Posted in Photos | 2 Comments »

    Better Get Some Plastic Covers on the Couch

    Posted by James R. Rummel on 29th July 2004 (All posts by )

    Phil is the co-worker who asked this question about aliens and double entry accounting. He just told me that he’s planning on calling in sick tonight.

    I asked what was up. Family coming into town and he wants to catch up? Birthday and he wants to celebrate? Does he have a problem with his eyesight ’cause he just can’t see himself coming in to work?

    No, he really expects to be as sick as a dog tomorrow. Kerry’s going to give his acceptance speech and Phil’s going to down a shot every time he mentions Vietnam.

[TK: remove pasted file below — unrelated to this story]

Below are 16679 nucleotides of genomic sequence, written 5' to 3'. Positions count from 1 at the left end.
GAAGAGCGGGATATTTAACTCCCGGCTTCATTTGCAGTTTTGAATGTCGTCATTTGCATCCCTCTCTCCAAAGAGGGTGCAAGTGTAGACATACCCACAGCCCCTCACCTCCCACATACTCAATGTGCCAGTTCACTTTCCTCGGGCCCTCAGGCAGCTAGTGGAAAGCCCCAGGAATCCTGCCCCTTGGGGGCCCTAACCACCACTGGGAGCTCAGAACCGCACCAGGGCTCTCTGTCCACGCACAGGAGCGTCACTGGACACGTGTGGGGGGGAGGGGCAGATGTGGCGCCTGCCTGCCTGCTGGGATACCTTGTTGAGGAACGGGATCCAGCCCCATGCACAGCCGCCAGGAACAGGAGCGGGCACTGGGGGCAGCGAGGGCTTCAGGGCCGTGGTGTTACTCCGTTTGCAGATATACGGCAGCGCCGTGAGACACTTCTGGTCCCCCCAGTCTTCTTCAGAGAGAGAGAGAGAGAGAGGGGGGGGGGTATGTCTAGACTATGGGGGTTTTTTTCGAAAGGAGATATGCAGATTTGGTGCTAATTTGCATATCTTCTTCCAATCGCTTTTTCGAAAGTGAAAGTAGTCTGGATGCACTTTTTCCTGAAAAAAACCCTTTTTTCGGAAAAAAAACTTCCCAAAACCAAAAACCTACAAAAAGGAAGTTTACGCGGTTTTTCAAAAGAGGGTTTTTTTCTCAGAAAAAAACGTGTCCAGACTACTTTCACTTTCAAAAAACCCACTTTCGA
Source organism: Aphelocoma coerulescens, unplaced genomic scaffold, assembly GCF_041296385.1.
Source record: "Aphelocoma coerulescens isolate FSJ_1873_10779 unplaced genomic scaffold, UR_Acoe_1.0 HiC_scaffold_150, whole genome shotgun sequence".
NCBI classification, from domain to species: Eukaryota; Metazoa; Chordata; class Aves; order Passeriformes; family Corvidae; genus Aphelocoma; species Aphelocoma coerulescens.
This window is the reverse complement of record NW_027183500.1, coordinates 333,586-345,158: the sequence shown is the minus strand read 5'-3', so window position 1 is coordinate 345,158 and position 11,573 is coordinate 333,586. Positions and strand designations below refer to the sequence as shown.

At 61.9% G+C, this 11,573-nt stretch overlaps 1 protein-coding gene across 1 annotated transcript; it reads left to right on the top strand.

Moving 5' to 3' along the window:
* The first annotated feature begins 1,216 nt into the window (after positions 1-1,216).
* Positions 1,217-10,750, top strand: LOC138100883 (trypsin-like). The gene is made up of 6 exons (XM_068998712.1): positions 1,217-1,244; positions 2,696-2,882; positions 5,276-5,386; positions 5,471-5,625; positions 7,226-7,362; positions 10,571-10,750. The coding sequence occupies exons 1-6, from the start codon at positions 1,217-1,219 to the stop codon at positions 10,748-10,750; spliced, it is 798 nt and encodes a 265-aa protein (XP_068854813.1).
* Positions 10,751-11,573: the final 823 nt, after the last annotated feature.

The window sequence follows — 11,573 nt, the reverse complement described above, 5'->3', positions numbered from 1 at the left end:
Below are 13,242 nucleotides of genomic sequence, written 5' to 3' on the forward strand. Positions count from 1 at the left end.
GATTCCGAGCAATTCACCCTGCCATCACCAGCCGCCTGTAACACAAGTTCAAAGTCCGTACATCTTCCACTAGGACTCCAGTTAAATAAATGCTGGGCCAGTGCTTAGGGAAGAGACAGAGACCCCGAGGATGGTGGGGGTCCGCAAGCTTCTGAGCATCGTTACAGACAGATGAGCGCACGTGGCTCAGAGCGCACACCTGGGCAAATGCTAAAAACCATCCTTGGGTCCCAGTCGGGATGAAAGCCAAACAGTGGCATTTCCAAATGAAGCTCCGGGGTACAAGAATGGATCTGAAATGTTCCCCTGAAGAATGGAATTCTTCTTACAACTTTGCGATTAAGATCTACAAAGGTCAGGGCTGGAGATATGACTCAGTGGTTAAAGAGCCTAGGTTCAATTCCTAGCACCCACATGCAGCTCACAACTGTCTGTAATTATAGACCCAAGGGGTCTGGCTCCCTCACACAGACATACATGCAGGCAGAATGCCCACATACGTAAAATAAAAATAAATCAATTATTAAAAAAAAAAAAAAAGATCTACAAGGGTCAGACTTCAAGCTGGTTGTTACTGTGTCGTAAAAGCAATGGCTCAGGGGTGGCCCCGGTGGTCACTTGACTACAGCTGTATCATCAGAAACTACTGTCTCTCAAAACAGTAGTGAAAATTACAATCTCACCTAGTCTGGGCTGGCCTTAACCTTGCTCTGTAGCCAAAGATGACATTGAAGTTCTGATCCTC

I told Phil that he shouldn’t do that. Alcohol poisoning kills people every so often, and I’d hate to lose him.

    Not to worry, he said. He had already thought of that. Instead of hard spirits he was going to be downing shot glasses full of beer.

    Smart guy, Phil.

    Posted in Uncategorized | 1 Comment »

    Whatever Happened to “Laugh and the World Laughs With You”?

    Posted by James R. Rummel on 29th July 2004 (All posts by )

    I was just reading this post on Strategypage.com. (Scroll down to the post dated July 28, 2004.) Fantastic news from Afghanistan!

    The country is improving, with new construction all over the place and new schools for the children. The crushing oppression of women found under the Taliban has been greatly reduced, with many of them trading in their burkas for a simple headscarf. The 3.5 million Afghanis who fled the country have returned, trade with Pakistan has increased to 50 times it’s previous volume, and only 11 percent of the citizens still support the remnants of the Taliban.

    Not only that, but 2/3rds of the population support both the new government and the US!